Helen Kinnee’s son Tom lives in Chico and teaches in the Theater Department at Butte College.
“My mom was one of the gentlest people you will ever meet,” he said. “But that didn’t mean she was lily-livered. She had much strength of conviction in her own way, but it was quiet. … She was a very caring soul but not in a way that was grandstanding.”
He has a recording from 1993 of his mother and Taggart quoting Gandhi and famed physician/philosopher Albert Schweitzer explaining that an individual’s protest may seem very insignificant but it is still very important.
“Like a ripple in a lake, yours is added to others’, and it gets bigger and bigger until it overcomes evil,” Helen Kinnee says on the tape. Taggart adds: “It is not important that we do great things that in our hearts seem valuable, but just the fact we do it. And it’s not important whether we live to see the results in our lifetime.”
Tom Kinnee, who was born in 1952, says his mother grew up in Boise, where her father was mayor. She later married James Kinnee and they moved to Chico shortly before Tom was born. James taught in the Chico State Music Department.
He often attended the vigils with his mother, he says, and over the years saw things change. “When it first started in 1960 there was a lot of antagonism directed toward them, people looking at them with hatred, really ….
“But over the years, I think, just by sticking to being there in a quiet, nonconfrontational way, it kind of changed people’s hearts.”
The 1993 recording of his mother includes her explaining how she got involved with the peace movement at an early age. She was bothered by the seemingly blind obedience she noticed in some. Then she talks about meeting Tom’s father.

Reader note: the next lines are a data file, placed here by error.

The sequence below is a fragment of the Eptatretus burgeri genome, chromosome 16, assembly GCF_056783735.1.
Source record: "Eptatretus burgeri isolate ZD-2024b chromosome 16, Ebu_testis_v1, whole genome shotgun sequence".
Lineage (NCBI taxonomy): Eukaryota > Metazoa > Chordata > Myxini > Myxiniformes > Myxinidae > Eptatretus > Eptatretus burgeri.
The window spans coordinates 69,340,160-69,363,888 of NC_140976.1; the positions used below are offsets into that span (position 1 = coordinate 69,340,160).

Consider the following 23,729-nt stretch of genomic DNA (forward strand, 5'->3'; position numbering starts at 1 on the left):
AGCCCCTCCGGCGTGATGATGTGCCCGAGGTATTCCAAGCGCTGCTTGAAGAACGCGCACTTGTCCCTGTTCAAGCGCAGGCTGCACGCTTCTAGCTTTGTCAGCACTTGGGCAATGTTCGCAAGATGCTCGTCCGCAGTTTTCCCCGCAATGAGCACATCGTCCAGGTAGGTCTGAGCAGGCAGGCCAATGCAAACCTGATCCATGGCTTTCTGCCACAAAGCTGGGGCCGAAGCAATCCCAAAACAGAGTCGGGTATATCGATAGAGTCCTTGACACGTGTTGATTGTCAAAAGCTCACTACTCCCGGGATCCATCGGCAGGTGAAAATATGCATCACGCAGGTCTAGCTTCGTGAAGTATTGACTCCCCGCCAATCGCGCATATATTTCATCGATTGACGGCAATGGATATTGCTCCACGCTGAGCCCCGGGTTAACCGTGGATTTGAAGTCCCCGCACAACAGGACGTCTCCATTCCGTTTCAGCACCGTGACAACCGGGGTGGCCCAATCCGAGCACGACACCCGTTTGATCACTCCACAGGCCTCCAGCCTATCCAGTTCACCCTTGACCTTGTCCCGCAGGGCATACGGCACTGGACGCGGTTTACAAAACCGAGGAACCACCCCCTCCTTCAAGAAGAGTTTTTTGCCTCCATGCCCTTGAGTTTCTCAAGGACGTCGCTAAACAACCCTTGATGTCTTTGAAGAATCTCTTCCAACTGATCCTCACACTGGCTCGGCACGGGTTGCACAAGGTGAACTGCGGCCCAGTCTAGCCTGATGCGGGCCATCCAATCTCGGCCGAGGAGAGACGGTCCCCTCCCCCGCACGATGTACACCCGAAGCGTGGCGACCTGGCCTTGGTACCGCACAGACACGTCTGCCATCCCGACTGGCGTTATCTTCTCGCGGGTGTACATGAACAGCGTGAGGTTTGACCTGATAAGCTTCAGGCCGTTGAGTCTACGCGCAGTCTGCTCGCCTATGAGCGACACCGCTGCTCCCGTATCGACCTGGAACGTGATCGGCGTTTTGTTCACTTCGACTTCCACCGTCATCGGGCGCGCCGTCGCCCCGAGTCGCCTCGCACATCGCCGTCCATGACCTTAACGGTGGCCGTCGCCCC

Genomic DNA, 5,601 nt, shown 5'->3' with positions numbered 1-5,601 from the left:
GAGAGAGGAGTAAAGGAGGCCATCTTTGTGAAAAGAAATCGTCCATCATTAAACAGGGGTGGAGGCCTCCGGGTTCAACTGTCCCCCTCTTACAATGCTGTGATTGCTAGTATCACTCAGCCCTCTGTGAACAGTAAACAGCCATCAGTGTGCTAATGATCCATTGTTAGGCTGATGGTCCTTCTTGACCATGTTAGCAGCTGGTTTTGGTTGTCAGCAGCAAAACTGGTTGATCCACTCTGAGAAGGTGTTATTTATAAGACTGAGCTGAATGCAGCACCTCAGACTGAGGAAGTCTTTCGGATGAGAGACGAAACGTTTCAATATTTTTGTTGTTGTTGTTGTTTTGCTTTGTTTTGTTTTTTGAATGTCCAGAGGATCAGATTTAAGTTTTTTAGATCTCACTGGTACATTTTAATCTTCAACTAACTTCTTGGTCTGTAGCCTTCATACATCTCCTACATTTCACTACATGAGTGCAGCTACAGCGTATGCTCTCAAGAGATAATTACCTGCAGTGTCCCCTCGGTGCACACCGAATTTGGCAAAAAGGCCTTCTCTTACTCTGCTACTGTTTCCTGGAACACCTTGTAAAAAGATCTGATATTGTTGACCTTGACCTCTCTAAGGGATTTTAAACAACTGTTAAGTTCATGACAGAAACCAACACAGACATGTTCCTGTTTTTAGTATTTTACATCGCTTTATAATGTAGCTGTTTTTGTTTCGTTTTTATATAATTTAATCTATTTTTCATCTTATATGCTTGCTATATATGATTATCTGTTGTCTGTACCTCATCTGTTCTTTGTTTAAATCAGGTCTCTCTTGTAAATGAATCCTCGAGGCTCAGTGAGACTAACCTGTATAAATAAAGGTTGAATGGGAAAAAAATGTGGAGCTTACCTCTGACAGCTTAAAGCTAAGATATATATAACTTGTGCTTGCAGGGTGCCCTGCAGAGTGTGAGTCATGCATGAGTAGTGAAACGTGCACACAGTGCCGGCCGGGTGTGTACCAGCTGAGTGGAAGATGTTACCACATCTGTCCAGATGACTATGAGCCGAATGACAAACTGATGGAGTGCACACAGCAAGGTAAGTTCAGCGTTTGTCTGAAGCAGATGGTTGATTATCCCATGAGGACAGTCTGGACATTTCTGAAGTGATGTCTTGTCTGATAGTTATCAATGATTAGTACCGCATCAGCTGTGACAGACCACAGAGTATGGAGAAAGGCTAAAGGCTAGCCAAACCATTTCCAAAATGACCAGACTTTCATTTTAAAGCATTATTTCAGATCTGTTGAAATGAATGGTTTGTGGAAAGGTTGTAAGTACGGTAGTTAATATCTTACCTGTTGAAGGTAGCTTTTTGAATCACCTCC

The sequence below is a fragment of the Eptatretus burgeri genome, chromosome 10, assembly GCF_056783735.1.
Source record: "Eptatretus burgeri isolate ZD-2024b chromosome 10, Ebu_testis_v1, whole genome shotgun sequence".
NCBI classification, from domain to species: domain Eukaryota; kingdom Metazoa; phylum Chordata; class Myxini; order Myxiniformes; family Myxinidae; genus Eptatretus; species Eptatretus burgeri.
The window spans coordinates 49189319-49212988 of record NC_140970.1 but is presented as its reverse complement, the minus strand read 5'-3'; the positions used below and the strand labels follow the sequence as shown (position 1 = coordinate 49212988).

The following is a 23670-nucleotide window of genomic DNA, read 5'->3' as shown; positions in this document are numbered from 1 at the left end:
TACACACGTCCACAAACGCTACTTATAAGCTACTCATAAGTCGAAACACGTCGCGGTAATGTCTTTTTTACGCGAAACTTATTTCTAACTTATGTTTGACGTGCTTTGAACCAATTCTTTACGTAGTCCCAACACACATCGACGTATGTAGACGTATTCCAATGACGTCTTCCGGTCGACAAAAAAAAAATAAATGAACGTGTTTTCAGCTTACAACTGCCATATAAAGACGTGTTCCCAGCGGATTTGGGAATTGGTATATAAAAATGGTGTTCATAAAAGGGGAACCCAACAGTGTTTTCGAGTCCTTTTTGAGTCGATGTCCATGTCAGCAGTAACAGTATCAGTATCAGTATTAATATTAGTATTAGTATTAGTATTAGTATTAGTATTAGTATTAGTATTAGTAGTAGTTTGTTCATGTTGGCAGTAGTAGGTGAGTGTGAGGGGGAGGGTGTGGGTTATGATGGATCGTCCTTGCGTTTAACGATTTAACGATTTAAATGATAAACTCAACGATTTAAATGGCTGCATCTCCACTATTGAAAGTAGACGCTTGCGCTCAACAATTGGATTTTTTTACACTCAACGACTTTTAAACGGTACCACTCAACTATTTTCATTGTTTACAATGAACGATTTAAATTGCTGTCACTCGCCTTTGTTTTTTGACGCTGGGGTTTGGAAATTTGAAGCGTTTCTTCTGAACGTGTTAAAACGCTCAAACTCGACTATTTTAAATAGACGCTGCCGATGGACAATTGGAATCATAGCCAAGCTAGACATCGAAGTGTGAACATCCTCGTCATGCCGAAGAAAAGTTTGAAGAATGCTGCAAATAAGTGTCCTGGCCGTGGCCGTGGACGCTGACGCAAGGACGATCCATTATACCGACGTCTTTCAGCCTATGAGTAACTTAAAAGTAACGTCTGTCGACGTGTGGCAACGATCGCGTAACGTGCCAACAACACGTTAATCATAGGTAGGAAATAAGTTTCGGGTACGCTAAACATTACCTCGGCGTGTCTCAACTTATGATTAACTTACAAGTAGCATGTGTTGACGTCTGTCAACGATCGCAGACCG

“Even when I was a little kid,” she begins, “I didn’t like marching bands because people would follow them anywhere, regardless of where they were going, and that worried me. But I wasn’t aware enough to do anything about it at the time. Then, when I was teaching [in Exeter, Calif.], I met a man who had been influenced by the Methodist Peace Caravan that came up through the San Joaquin Valley, and he said to himself, ‘This is it.’ And then I realized from what he told me that that’s what I would have to devote the rest of my life to.
“He was a conscientious objector. We went back to New Hampshire to do his [CO] service at a mental hospital for three years. He was right on the ward with disturbed men. It was really rough. I was chicken. I worked in the payroll office.
“After World War II we wanted to stay in the peace movement, so we went to William Penn College in Iowa to teach. We stayed there for three years. That was a good experience with the Quakers.”
The tape recording ends with Helen Kinnee and Wilhelmina Taggart describing the beginnings of the peace movement in Chico.
Taggart is talking: “In the ensuing days and weeks, lying in bed resting one day, I prayed perhaps more fervently than I ever had that somehow…” She stops and begins to cry.
Kinnee picks it up: “Somehow we would have to learn to live with each other.” She stops. Taggart continues to cry, so Kinnee resumes: “That we had to learn the ways of nonviolence getting along with our neighbors.”
Taggart regains her composure: “Thanks a lot, Helen,” she says, her voice quivering. “I get kind of emotional, and I’m sorry about that. But it was as if someone spoke to me and said, ‘Well, you’re somebody. Why don’t you do something about it?’ And that’s how it all started.”
Peace work must have health and longevity benefits. Florence McLane lived to the age of 96. Wilhelmina Taggart died just short of her 95th birthday, in September 2000. And Helen Kinnee died Nov. 26, 2005. She would have been 93 on Christmas Day.